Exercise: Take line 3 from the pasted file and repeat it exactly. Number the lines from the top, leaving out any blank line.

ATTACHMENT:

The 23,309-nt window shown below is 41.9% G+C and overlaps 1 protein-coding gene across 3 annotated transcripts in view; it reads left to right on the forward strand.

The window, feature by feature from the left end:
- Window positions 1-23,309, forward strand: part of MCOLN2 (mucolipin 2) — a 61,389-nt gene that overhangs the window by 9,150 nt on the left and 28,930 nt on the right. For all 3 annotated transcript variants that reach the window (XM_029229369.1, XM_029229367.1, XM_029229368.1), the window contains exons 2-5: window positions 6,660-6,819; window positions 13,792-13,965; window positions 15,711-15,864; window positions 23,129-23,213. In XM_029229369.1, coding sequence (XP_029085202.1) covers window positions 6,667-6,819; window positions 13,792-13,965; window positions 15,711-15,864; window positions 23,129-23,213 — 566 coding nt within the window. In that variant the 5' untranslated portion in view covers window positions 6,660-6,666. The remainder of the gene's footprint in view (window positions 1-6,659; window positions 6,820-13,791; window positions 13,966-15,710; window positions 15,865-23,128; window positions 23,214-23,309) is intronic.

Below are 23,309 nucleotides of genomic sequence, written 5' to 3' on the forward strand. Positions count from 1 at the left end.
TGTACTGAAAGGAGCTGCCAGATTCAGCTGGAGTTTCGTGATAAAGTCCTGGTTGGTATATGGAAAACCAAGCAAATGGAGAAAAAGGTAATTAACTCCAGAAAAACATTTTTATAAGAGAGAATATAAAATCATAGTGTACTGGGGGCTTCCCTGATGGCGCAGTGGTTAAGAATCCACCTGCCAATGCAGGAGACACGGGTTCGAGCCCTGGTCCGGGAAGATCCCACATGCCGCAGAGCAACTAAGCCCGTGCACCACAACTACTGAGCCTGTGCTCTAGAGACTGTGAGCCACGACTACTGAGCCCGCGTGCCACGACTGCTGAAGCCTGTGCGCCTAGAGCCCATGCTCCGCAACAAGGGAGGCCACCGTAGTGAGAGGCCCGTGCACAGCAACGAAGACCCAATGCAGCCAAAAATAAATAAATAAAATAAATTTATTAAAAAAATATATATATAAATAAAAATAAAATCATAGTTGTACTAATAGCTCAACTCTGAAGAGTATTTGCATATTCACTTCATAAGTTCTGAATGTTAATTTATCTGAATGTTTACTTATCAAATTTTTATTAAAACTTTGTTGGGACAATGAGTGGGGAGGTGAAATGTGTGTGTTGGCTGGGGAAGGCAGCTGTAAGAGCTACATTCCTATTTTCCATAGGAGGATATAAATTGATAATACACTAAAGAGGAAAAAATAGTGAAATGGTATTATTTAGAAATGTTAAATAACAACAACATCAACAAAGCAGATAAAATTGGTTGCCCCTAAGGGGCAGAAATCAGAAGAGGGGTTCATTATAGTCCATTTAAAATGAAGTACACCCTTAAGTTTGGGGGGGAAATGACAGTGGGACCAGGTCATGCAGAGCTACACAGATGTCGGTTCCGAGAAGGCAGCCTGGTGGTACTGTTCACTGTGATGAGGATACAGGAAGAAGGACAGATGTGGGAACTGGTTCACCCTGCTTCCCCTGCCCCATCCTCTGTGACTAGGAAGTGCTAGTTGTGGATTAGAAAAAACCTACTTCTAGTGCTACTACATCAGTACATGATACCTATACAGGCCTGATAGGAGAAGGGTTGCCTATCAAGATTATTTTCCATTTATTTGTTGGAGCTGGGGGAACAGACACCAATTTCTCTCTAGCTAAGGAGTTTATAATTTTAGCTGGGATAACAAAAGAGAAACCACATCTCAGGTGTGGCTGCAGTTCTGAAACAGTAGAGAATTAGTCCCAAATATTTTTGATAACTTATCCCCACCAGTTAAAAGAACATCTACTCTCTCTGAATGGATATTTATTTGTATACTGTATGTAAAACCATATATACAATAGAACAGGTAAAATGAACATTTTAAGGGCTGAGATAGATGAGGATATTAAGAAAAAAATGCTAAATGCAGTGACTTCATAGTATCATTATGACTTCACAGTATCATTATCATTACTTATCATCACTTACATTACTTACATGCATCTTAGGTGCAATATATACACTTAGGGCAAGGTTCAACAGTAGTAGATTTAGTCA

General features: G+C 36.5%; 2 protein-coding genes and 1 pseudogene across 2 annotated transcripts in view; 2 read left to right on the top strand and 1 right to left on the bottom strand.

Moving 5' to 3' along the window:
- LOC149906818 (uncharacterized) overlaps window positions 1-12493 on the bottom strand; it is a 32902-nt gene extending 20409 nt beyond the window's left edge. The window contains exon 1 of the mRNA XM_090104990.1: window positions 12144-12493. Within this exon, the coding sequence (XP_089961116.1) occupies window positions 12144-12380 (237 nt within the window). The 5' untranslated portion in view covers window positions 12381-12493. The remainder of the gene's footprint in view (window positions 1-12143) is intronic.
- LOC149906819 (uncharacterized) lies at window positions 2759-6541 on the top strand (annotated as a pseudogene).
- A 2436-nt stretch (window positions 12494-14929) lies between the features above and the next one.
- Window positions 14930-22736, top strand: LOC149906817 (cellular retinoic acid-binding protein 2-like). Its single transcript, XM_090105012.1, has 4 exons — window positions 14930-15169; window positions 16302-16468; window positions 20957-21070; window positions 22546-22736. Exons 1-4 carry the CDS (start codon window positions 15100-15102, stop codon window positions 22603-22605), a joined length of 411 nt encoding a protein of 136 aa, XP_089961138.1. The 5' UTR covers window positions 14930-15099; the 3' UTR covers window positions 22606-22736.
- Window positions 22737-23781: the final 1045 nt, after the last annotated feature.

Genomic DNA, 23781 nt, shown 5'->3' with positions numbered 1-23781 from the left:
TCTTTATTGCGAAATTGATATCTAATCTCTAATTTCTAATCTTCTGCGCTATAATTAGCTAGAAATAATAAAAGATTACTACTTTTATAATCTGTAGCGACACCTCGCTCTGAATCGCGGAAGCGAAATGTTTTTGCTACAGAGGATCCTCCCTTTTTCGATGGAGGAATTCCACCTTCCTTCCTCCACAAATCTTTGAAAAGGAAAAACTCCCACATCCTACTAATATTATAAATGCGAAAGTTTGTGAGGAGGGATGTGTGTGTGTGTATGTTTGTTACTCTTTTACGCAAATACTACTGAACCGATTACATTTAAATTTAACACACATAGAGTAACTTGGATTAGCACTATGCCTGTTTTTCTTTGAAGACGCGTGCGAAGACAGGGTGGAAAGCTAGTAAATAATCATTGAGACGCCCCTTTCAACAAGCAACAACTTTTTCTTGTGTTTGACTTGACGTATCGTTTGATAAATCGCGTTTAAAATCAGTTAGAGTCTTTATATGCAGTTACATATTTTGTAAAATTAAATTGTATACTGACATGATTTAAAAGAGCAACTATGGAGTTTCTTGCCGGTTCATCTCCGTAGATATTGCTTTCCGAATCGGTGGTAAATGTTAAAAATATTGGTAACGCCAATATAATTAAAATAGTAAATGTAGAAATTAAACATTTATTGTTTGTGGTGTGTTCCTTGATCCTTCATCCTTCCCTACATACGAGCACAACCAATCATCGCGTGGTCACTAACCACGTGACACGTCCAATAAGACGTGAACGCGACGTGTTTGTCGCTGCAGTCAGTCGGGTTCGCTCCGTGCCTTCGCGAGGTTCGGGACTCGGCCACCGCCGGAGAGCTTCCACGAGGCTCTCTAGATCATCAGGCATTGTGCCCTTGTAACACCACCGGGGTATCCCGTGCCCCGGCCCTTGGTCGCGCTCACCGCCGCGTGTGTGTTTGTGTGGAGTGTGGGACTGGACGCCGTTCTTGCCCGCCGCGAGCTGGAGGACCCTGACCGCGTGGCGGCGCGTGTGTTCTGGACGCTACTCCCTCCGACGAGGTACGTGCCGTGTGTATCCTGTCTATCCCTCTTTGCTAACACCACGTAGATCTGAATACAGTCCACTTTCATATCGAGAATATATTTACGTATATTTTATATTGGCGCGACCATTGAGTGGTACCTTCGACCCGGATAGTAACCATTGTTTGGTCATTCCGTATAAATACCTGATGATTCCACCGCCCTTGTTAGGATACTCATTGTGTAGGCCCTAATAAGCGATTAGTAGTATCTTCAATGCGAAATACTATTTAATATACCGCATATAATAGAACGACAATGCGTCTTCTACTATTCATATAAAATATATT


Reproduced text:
- Window positions 1-23,309, forward strand: part of MCOLN2 (mucolipin 2) — a 61,389-nt gene that overhangs the window by 9,150 nt on the left and 28,930 nt on the right. For all 3 annotated transcript variants that reach the window (XM_029229369.1, XM_029229367.1, XM_029229368.1), the window contains exons 2-5: window positions 6,660-6,819; window positions 13,792-13,965; window positions 15,711-15,864; window positions 23,129-23,213. In XM_029229369.1, coding sequence (XP_029085202.1) covers window positions 6,667-6,819; window positions 13,792-13,965; window positions 15,711-15,864; window positions 23,129-23,213 — 566 coding nt within the window. In that variant the 5' untranslated portion in view covers window positions 6,660-6,666. The remainder of the gene's footprint in view (window positions 1-6,659; window positions 6,820-13,791; window positions 13,966-15,710; window positions 15,865-23,128; window positions 23,214-23,309) is intronic.